Gone Girl

Gone Girl ★★★★

This is arguably the pulpiest of all of Fincher’s films; perhaps only outdone for sheer absurdity of conceit by his early career thriller, The Game. The farfetched nature of the plot is absolutely asking to not be taken seriously, yet the messages that underpin the narrative demand the opposite. This is satire in every sense of the word—an elaborate and melodramatic piece of storytelling that doubles as a self-aware commentary on the expectations of modern marriage; all the while very earnestly chipping away at the glossy veneer that can mask the underlying frictions and dishonesty in a toxic relationship.

The impact of this is somewhat lessened once you know all of the plot’s twists and turns, but even so, it remains an outrageously entertaining experience. Everything really hinges on how perfectly cast Ben Affleck and Rosamund Pike are in the lead roles of Nick and Amy Dunne—Affleck, the ideal candidate to play the sleazy, neglectful husband, who hides behind a wafer-thin facade of charm and confidence, but gets tripped up by his two-faced, self-centred smugness; and Pike, the very embodiment of pent-up rage and frustration, fed-up with having to conform to her husband’s shallow image of what the “model wife” should be. She is sensational in this—playing her duplicitous, psychotic role to icy, inscrutable perfection.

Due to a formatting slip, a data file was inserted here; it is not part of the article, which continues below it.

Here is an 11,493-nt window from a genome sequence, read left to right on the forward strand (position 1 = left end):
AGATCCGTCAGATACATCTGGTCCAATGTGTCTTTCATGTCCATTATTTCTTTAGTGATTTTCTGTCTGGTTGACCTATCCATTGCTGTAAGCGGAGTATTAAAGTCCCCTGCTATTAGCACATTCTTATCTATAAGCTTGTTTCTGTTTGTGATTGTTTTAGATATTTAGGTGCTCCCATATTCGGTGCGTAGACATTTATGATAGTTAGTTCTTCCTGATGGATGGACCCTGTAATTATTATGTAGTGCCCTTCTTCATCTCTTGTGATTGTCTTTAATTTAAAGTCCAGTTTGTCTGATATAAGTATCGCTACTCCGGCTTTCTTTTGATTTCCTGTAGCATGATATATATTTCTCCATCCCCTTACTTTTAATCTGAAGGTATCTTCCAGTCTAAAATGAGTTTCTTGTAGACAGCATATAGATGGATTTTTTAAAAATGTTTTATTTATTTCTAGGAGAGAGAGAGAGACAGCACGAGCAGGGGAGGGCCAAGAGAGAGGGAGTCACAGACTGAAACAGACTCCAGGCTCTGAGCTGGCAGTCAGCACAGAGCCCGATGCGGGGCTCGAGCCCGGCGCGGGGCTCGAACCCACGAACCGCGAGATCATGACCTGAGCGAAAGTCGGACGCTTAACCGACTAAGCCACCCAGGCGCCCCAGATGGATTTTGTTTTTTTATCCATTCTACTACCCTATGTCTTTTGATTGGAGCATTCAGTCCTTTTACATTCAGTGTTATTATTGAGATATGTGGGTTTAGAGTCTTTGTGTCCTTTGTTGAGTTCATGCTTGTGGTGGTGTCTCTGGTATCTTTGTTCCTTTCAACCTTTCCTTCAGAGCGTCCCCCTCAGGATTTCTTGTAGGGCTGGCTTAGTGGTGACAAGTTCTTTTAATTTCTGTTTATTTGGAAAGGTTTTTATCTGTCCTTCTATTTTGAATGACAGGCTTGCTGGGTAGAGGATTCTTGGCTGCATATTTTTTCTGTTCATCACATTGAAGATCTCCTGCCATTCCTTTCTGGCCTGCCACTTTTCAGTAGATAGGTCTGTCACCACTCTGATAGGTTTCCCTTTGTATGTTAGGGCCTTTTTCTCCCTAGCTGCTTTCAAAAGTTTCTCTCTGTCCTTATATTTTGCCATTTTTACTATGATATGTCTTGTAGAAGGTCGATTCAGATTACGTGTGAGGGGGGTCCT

This remains such an intriguing film because it continues to stir up critical debate about whether Amy’s arc can be held as a shining example of feminist empowerment, or whether it is merely a rampant display of lunacy that undermines all of the character’s motivations. What I like the most about it is that Fincher and author turned screenwriter Gillian Flynn don’t attempt to really answer these questions—they just throw it all into the mix and ask the audience to pick it apart. The film also doesn’t really expect us to root for either party; they are each despicable and manipulative in their own twisted ways, and any sympathy they may be due is quickly diminished by their own deluded, retaliatory actions. You could say the two of them were made for each other.

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